This reader-submitted image shows a Sullivan West school bus having slid off an obviously icy and slippery Hungry Hill Road just north of Long Eddy. The truck stopped or possibly stuck across the road was not the tow truck the bus’ operator, First Student, later sent to assist. No injuries to the driver/students and no damage to the bus were reported.
SW school bus slides off icy road
Story by Dan Hust
LONG EDDY January 7, 2014 A Sullivan West school bus slid off an icy, wet road yesterday morning.
SW Superintendent Nancy Hackett said the driver had come to a stop on Hungry Hill Road in Long Eddy because there were two stopped, possibly stuck vehicles ahead of the bus.
Hungry Hill is a dirt road in Delaware County’s Town of Hancock, just over the Sullivan border but still within SW’s district boundaries.
It’s icy and snowy often enough that SW’s transportation contractor, First Student, outfitted the bus with equipment that applies sand to the wheels.
But Monday morning’s heavy rains simply washed the sand off the tires and the road, creating very slick conditions that made the stopped bus slide onto the shoulder, explained Hackett.
Though there’s a steep embankment close to the road, she said the driver and the three kids aboard the bus were able to get out and walk around the bus.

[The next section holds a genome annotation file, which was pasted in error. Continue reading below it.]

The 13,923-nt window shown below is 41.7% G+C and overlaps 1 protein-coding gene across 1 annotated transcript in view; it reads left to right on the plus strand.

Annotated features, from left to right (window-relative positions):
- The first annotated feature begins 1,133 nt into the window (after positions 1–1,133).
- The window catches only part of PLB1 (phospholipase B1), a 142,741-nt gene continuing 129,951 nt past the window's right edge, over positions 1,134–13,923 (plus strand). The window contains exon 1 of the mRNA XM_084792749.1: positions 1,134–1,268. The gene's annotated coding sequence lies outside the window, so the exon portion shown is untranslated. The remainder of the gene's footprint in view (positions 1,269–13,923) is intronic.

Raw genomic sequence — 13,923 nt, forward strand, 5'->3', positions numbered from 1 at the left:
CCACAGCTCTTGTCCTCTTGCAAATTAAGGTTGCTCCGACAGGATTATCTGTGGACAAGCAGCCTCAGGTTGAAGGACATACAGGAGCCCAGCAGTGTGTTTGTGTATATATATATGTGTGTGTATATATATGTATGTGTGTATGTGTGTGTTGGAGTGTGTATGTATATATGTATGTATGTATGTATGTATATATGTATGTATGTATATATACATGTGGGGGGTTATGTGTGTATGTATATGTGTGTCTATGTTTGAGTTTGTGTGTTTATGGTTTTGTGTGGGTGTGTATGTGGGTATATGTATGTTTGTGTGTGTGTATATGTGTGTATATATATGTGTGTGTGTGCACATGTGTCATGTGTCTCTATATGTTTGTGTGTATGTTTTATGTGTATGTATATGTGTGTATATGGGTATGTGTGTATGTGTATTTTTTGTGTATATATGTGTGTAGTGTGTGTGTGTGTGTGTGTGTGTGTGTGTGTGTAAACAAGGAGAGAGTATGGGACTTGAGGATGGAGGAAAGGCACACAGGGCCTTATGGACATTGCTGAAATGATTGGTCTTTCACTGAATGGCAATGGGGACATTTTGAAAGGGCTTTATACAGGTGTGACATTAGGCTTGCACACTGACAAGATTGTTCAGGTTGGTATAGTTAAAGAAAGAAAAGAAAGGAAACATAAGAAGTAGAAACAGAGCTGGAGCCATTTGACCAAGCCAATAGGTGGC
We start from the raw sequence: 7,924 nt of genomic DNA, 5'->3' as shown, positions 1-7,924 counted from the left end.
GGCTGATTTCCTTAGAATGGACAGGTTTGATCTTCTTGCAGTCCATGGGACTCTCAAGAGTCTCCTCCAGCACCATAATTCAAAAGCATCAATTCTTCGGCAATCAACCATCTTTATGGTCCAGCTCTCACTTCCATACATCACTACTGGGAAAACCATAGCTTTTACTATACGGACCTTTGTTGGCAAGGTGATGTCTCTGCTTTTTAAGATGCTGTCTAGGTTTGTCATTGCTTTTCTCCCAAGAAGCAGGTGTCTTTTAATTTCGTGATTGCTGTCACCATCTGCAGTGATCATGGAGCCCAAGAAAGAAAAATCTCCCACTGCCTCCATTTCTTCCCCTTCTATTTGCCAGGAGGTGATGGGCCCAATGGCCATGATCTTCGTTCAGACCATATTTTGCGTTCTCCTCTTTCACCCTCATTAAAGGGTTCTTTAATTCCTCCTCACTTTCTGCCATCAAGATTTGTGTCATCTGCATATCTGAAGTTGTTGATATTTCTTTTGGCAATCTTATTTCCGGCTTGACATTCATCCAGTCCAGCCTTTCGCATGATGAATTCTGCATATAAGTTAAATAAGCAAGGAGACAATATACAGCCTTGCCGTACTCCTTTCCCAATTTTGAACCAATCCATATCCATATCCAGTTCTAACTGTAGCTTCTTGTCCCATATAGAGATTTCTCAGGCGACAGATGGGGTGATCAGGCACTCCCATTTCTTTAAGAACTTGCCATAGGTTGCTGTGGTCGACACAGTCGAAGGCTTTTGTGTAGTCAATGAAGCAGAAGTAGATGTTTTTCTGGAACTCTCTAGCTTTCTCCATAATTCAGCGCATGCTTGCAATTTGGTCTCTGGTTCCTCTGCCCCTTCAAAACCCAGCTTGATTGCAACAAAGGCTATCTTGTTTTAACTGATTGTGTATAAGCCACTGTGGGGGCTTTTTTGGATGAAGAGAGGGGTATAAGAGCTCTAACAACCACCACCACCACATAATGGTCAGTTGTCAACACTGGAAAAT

“It wasn’t a safety issue for the children or the driver in any way,” Hackett insisted.
A truck that came upon the scene apparently got stuck trying to assist, but Hackett said the tow truck First Student sent had no problems extricating the bus.
No one was injured, the bus wasn’t damaged, and the students made it to school (albeit late), thanks to an elementary bus that was making a run in the area, she added.
Hackett could not confirm a report that a parent took some students directly to school due to lack of room on the elementary bus, though she did acknowledge that parents have the authority to do so.
Hungry Hill Road is “one we always kind of look at,” Hackett acknowledged, but she had been unsuccessful in reaching Town of Hancock officials about its condition early yesterday morning.
Her 4 a.m. conversations with the rest of the towns within SW’s borders indicated that conditions were adequate for safe transportation, she said thus, SW opened school on time.
“There were no delays anywhere in Sullivan County,” Hackett noted (although SW’s neighbor in Pennsylvania, the Wayne Highlands School District, had a two-hour delay).
She did acknowledge that making a call to delay or close school is tricky and dependent on a complex array of factors precipitation, temperature, road conditions, etc., spread out over a 200-square-mile district.
“We would never put children on a bus when we didn’t feel it was safe,” she said.
In this incident, Hackett praised the driver’s skills and First Student’s prompt response.
“Thankfully, everyone was OK,” she noted.